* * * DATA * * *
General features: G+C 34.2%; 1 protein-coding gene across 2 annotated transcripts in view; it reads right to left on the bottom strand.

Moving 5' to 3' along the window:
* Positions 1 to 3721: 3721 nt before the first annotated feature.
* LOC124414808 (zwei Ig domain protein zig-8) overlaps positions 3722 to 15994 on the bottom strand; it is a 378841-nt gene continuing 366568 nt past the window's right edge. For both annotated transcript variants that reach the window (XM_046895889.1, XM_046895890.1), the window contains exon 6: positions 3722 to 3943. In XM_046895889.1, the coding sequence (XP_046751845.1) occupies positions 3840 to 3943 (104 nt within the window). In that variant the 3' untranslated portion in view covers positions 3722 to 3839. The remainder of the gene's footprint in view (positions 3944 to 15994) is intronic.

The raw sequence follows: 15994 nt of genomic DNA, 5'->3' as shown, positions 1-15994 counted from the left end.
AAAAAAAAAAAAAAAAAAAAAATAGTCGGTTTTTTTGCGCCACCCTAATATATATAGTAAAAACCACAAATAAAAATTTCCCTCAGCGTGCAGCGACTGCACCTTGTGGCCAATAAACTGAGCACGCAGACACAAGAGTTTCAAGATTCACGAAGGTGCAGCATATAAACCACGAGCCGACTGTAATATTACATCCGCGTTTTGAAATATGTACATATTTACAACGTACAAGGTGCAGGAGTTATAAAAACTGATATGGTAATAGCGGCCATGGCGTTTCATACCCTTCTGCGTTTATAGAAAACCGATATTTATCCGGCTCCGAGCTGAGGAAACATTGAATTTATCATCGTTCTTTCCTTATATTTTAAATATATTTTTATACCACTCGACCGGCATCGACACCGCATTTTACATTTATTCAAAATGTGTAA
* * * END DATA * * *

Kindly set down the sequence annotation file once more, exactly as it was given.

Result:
General features: G+C 34.2%; 1 protein-coding gene across 2 annotated transcripts in view; it reads right to left on the bottom strand.

Moving 5' to 3' along the window:
* Positions 1 to 3721: 3721 nt before the first annotated feature.
* LOC124414808 (zwei Ig domain protein zig-8) overlaps positions 3722 to 15994 on the bottom strand; it is a 378841-nt gene continuing 366568 nt past the window's right edge. For both annotated transcript variants that reach the window (XM_046895889.1, XM_046895890.1), the window contains exon 6: positions 3722 to 3943. In XM_046895889.1, the coding sequence (XP_046751845.1) occupies positions 3840 to 3943 (104 nt within the window). In that variant the 3' untranslated portion in view covers positions 3722 to 3839. The remainder of the gene's footprint in view (positions 3944 to 15994) is intronic.

The raw sequence follows: 15994 nt of genomic DNA, 5'->3' as shown, positions 1-15994 counted from the left end.
AAAAAAAAAAAAAAAAAAAAAATAGTCGGTTTTTTTGCGCCACCCTAATATATATAGTAAAAACCACAAATAAAAATTTCCCTCAGCGTGCAGCGACTGCACCTTGTGGCCAATAAACTGAGCACGCAGACACAAGAGTTTCAAGATTCACGAAGGTGCAGCATATAAACCACGAGCCGACTGTAATATTACATCCGCGTTTTGAAATATGTACATATTTACAACGTACAAGGTGCAGGAGTTATAAAAACTGATATGGTAATAGCGGCCATGGCGTTTCATACCCTTCTGCGTTTATAGAAAACCGATATTTATCCGGCTCCGAGCTGAGGAAACATTGAATTTATCATCGTTCTTTCCTTATATTTTAAATATATTTTTATACCACTCGACCGGCATCGACACCGCATTTTACATTTATTCAAAATGTGTAA